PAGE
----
The Department of Veterans Affairs has announced an aggressive new initiative to solicit private-sector input on a proposed "fast track" process for veterans' claims for service-connected presumptive illnesses due to Agent Orange exposure during the Vietnam conflict. Over the next two years, about 200,000 veterans are expected to file disability compensation claims under an historic expansion of three new presumptive illnesses announced last year by VA Secretary Eric Shinseki. They affect veterans who have Parkinson's disease, ischemic heart disease and B-cell leukemias.
In practical terms, veterans who served in Vietnam during the war and who have one of the illnesses covered by the "presumption of service connection" don't have to prove an association between their medical problems and military service. This "presumption" makes it easier for Vietnam veterans to access disability compensation benefits. Vietnam veterans are encouraged to submit their claims as soon as possible to begin the process of compensation.
Along with the publication of proposed regulations for the three new presumptives this spring, VA intends to publish a formal request in Federal Business Opportunities for private-sector corporations to propose automated solutions for the parts of the claims process that take the longest amount of time. VA believes these can be collected in a more streamlined and accurate way.
Development involves determining what additional information is needed to adjudicate the claim, such as military and private medical records and the scheduling of medical examinations. With this new approach, VA expects to shorten the time it takes to gather evidence, which now takes, on average, over 90 days. Once the claim is fully developed and all pertinent information is gathered, VA will be able to more quickly decide the claim and process the award, if granted. The contract is expected to be awarded in April, with proposed solutions offered to VA within 90 days. Implementation of the solution is expected within 150 days.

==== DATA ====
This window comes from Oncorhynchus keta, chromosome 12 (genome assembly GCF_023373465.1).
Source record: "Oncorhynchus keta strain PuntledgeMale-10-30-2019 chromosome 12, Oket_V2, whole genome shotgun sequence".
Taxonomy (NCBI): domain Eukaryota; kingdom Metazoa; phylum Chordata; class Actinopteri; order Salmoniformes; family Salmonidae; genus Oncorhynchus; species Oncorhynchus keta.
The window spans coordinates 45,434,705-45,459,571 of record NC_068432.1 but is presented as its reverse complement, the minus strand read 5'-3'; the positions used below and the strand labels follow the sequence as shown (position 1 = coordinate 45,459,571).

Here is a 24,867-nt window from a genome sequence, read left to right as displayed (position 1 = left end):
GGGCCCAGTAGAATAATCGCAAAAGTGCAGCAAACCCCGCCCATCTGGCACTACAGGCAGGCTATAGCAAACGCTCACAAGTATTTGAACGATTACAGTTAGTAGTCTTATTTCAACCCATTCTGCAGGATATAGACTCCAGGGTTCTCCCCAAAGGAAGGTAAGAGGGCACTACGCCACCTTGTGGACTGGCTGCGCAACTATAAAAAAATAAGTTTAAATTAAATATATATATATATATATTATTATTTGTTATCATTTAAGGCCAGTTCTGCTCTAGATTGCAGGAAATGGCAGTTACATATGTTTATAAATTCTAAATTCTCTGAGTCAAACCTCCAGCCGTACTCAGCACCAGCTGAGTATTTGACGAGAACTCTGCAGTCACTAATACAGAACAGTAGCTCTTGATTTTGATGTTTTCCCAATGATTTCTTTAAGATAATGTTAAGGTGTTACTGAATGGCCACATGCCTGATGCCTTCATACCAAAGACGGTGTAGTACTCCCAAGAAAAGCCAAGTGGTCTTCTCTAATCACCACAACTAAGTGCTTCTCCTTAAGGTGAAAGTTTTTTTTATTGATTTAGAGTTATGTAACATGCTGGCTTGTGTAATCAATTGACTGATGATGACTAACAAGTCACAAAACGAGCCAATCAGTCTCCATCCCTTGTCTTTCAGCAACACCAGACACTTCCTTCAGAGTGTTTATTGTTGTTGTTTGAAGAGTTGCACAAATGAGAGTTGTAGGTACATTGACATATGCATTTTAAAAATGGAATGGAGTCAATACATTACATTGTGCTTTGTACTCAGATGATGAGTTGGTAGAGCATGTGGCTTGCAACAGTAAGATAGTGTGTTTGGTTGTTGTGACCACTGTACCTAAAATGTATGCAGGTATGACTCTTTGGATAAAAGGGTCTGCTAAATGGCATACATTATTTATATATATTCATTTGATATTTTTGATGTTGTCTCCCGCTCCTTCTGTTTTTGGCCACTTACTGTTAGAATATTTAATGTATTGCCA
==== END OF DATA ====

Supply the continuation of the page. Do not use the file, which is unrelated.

On March 8, VA and Department of Defense announced the next phase of the Virtual Lifetime Electronic Record Health Communities Program. This initiative is aimed at improving care and services to servicemembers and veterans by sharing health information using the Nationwide Health Information Network developed under the leadership of the Department of Health and Human Services.
DoD and VA selected the Virginia/Tidewater area of southeastern Virginia as the next area to partner with. Based on its high concentration of veterans, military retirees, members of the Guard, reserve and active-duty servicemembers and their dependents.
In the Virginia/Tidewater area, VA and DoD will partner with private-sector hospitals that have joined a regional health information exchange in this area. The Virginia/Tidewater pilot builds on the first pilot in San Diego with Kaiser Permanente.
Servicemembers and veterans in the Virginia/Tidewater area will be invited to participate in this health data exchange program, scheduled to launch this year. Individuals who choose to participate will authorize their public and private sector health-care providers and doctors to share specific health information electronically, safely, securely and privately.
The program, through policy and technology, places the highest priority on patient privacy and data security. No exchange of information will occur without the appropriate permissions of the individual patients. Access to care will not be affected by a decision not to participate.